Document labeled Homeowners Association on a countertop next to a highlighter and two small cut-out houses.

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Buying a home that's part of a homeowners association (HOA) is different than buying a standard home. It's often the case that condos and townhouses are part of an HOA, but non-attached houses can be part of one as well. 

Not familiar with an HOA? It's a private organization responsible for managing a given housing community. Typically, when you buy in an HOA, you're responsible for maintaining your own home, but the HOA is charged with the upkeep of all common areas, like your housing community's playground, gym, or swimming pool.

Buying a home that's part of an HOA isn't necessarily a bad thing. In fact, by going this route, you can benefit from certain amenities that a non-HOA home doesn't have. For example, you might get access to a swimming pool without having to be personally responsible for changing its chemicals and keeping it clean. But before you buy in an HOA, here are a few things you should know.

1. You may be subject to costly monthly dues

HOA fees can vary tremendously from one housing community to another, so there's really no preset formula for determining what they'll amount to. But be aware that they can be costly, and the more amenities your housing community offers, the higher those dues are likely to be. Your seller will need to disclose what those fees are, though, before you commit to a home purchase, so you'll at least know what you're dealing with.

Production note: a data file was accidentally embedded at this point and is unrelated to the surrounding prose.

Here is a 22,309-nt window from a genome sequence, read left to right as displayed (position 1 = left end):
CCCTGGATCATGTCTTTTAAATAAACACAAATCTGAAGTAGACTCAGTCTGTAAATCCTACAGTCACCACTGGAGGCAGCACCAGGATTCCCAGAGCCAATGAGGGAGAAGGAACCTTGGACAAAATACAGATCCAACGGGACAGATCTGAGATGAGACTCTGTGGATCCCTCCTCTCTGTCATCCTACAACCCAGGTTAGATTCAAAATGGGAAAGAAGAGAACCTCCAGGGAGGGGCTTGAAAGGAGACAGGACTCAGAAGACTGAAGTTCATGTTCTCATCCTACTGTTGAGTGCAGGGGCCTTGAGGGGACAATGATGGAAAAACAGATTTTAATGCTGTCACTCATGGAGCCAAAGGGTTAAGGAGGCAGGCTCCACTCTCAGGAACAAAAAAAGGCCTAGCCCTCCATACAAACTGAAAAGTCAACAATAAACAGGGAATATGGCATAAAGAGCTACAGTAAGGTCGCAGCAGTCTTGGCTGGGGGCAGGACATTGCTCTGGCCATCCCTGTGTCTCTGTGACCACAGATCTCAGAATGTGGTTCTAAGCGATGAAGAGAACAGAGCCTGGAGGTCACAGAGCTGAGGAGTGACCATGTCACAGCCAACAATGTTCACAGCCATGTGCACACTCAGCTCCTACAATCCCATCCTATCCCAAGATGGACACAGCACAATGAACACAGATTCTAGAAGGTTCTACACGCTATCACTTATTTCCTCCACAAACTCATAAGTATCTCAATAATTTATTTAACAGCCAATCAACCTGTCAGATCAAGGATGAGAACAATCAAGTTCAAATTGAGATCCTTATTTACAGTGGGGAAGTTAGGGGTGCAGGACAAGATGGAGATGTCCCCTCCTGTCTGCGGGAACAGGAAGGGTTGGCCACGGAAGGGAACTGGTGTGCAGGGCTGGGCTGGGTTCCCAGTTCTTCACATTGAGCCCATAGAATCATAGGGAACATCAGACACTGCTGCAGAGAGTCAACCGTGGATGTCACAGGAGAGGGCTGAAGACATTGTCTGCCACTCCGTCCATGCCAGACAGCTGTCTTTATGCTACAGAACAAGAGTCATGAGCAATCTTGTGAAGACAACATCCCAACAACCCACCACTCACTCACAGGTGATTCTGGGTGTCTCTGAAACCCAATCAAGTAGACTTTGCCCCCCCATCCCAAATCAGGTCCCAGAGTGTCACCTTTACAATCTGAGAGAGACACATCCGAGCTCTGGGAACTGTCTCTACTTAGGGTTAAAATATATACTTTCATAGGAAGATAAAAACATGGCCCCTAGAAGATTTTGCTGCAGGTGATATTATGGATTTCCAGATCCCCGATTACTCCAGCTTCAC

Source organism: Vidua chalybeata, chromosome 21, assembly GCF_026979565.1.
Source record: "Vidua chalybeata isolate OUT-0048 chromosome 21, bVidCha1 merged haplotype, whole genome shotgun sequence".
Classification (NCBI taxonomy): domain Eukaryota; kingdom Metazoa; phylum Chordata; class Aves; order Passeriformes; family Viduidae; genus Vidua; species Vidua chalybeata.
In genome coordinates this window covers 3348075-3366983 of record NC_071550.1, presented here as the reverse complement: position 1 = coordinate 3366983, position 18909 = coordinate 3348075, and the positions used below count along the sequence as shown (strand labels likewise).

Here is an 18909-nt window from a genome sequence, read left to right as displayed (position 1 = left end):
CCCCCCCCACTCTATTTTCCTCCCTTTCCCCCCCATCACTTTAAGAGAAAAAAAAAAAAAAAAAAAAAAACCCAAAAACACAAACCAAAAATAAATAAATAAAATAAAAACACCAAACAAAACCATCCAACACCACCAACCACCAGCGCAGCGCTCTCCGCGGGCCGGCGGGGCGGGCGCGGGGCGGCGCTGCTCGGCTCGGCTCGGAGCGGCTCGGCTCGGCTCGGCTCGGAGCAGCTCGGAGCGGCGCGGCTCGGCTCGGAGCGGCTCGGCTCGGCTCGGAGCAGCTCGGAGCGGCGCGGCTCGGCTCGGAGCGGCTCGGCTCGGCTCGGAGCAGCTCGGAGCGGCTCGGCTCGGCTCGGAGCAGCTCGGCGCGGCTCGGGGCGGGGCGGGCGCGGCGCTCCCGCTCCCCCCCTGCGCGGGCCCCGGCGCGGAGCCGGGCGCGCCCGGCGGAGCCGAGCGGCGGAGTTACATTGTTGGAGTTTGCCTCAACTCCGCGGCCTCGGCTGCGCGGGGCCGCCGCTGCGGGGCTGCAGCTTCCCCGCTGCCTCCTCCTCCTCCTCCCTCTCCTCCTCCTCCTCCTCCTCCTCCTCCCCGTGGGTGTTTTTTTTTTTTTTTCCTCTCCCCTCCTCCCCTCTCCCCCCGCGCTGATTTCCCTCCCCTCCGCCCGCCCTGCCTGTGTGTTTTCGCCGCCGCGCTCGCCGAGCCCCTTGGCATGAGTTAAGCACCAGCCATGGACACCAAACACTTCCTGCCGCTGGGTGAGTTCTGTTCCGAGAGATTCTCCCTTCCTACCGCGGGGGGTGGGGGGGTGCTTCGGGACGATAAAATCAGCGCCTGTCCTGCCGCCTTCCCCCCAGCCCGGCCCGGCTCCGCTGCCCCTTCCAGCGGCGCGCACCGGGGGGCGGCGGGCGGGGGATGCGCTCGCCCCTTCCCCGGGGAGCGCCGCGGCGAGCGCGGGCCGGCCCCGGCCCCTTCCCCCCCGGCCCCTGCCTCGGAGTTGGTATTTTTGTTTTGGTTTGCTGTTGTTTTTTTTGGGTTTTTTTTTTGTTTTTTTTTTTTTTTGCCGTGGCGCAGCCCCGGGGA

2. You could face strict rules

HOAs are governing boards that get to dictate how their respective housing communities are run. This means that if you buy in an HOA, you may be told what you can and cannot do with your own property. For example, your HOA might impose certain rules with regard to the upkeep of your home, what it's used for (meaning, whether you can or can't run a business out of your home), and, in some cases, even what pets you're allowed to own. Be sure to read up on all of the rules before making an offer on a home in an HOA.

3. You may have a harder time getting a mortgage

Your debt-to-income ratio is one factor that mortgage lenders take into account when determining what loan amount you qualify for. This ratio measures your existing debt relative to your income. When you buy a home in an HOA, your monthly dues count as debt for the purpose of that calculation. That could make it more difficult for you to get a mortgage, or it might limit the amount you're eligible to borrow. 

4. You may have a more difficult time selling your home

Because HOAs impose certain restrictions and can charge high monthly dues, you may find that it's more difficult to sell a home in an HOA than it is to sell a regular home. If you're buying a starter home that you expect to sell pretty quickly, it could pay to look outside of an HOA to avoid a potential hassle. 

HOAs certainly aren't all bad. In fact, they can actually protect you as a homeowner, because they'll often prevent your neighbors from doing things that lower the value of your home (like failing to properly maintain their own properties). But before you buy in an HOA, beware the drawbacks above and make sure you know exactly what you're getting into.